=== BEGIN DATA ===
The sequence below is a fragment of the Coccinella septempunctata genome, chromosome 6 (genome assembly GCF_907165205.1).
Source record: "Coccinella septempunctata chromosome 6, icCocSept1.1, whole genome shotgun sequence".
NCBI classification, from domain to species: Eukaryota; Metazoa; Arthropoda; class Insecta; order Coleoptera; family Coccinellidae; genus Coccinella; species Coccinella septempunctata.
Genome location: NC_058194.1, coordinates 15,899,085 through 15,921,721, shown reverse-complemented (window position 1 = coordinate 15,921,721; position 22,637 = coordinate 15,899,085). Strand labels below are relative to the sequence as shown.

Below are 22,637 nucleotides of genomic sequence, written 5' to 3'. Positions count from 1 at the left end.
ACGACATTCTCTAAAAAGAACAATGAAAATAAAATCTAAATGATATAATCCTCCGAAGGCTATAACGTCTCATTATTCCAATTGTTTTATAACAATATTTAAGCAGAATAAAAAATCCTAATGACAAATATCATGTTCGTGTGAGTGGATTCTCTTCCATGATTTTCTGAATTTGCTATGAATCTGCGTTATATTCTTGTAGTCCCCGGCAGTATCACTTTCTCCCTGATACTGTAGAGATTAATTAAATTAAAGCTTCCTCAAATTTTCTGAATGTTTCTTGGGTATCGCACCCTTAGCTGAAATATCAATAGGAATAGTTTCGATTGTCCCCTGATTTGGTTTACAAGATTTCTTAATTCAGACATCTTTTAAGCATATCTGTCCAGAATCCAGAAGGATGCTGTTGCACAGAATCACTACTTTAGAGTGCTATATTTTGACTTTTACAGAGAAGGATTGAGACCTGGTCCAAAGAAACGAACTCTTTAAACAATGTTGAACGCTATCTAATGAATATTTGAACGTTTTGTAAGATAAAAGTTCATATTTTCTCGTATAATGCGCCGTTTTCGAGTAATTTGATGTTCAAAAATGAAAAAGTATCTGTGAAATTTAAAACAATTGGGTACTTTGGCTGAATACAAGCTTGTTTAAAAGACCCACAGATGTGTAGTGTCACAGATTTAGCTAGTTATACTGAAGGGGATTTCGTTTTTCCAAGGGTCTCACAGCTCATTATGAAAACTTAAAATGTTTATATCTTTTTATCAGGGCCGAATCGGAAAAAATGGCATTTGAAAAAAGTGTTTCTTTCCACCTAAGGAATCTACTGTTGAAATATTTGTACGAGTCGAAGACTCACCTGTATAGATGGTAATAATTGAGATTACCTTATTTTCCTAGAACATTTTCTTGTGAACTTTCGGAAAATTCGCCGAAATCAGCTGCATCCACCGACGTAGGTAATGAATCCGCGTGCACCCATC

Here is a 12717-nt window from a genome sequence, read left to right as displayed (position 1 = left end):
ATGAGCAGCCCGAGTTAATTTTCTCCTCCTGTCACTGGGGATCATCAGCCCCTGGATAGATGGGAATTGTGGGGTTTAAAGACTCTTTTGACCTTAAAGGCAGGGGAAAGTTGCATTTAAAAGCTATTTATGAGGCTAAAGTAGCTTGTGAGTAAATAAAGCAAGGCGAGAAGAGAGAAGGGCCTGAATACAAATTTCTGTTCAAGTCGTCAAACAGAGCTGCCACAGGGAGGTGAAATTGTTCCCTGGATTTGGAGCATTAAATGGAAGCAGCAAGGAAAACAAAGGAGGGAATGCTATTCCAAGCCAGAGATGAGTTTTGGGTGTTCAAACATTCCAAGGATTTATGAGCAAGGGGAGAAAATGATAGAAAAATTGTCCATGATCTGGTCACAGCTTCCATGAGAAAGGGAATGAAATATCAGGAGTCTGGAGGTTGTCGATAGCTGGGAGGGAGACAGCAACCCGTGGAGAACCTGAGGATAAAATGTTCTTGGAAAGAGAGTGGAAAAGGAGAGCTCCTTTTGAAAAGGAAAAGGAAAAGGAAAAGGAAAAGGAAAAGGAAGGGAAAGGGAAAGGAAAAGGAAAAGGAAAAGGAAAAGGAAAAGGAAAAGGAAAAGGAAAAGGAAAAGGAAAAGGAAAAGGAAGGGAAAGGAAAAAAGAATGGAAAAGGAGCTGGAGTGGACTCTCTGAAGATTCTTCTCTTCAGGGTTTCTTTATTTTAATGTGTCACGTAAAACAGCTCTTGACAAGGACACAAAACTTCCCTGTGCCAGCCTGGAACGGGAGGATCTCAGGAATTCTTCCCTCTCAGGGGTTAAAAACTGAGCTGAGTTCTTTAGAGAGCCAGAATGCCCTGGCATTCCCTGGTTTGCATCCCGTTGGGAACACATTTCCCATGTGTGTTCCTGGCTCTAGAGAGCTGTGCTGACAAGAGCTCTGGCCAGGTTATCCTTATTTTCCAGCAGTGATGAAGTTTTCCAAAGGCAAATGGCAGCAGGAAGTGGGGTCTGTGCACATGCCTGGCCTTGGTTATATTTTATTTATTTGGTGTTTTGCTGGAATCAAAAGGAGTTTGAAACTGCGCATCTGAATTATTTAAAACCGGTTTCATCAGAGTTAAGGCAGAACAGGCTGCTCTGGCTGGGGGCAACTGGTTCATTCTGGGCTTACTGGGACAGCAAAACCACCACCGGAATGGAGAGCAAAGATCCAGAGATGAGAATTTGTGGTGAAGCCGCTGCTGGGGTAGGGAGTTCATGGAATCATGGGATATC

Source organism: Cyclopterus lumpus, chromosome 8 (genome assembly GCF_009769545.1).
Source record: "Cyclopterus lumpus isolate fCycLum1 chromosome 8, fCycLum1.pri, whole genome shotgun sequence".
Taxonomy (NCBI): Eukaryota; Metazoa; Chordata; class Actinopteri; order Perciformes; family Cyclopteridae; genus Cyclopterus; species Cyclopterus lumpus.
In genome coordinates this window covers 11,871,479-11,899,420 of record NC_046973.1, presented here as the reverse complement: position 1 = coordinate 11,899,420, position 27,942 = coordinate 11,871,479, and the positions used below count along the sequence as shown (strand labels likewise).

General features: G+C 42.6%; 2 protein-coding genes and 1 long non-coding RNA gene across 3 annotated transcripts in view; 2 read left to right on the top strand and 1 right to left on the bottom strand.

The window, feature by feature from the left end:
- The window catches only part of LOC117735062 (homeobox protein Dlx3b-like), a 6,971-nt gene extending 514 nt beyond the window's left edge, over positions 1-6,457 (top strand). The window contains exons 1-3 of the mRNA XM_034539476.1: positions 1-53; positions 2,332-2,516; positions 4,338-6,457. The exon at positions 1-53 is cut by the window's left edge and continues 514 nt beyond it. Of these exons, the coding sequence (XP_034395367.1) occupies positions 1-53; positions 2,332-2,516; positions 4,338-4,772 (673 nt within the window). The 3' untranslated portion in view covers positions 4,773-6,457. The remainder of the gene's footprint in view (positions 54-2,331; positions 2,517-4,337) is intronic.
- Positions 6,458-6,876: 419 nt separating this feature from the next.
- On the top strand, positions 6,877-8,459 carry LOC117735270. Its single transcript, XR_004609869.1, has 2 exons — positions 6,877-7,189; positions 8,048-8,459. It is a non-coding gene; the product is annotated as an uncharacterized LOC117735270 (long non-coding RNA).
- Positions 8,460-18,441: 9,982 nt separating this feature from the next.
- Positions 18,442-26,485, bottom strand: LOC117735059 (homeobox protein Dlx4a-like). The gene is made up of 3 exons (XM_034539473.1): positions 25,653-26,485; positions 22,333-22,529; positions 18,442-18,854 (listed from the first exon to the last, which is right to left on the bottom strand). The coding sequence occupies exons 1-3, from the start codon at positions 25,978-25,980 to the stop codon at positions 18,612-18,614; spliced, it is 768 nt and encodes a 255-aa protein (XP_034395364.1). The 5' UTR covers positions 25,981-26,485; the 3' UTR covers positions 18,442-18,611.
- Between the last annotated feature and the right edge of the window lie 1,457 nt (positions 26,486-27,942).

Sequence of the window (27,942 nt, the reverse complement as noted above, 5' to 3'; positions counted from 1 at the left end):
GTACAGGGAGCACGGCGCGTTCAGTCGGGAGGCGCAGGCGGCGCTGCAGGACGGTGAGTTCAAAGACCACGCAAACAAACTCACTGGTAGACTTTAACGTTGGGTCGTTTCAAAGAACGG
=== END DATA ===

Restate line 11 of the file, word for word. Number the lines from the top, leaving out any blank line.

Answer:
Taxonomy (NCBI): Eukaryota; Metazoa; Chordata; class Actinopteri; order Perciformes; family Cyclopteridae; genus Cyclopterus; species Cyclopterus lumpus.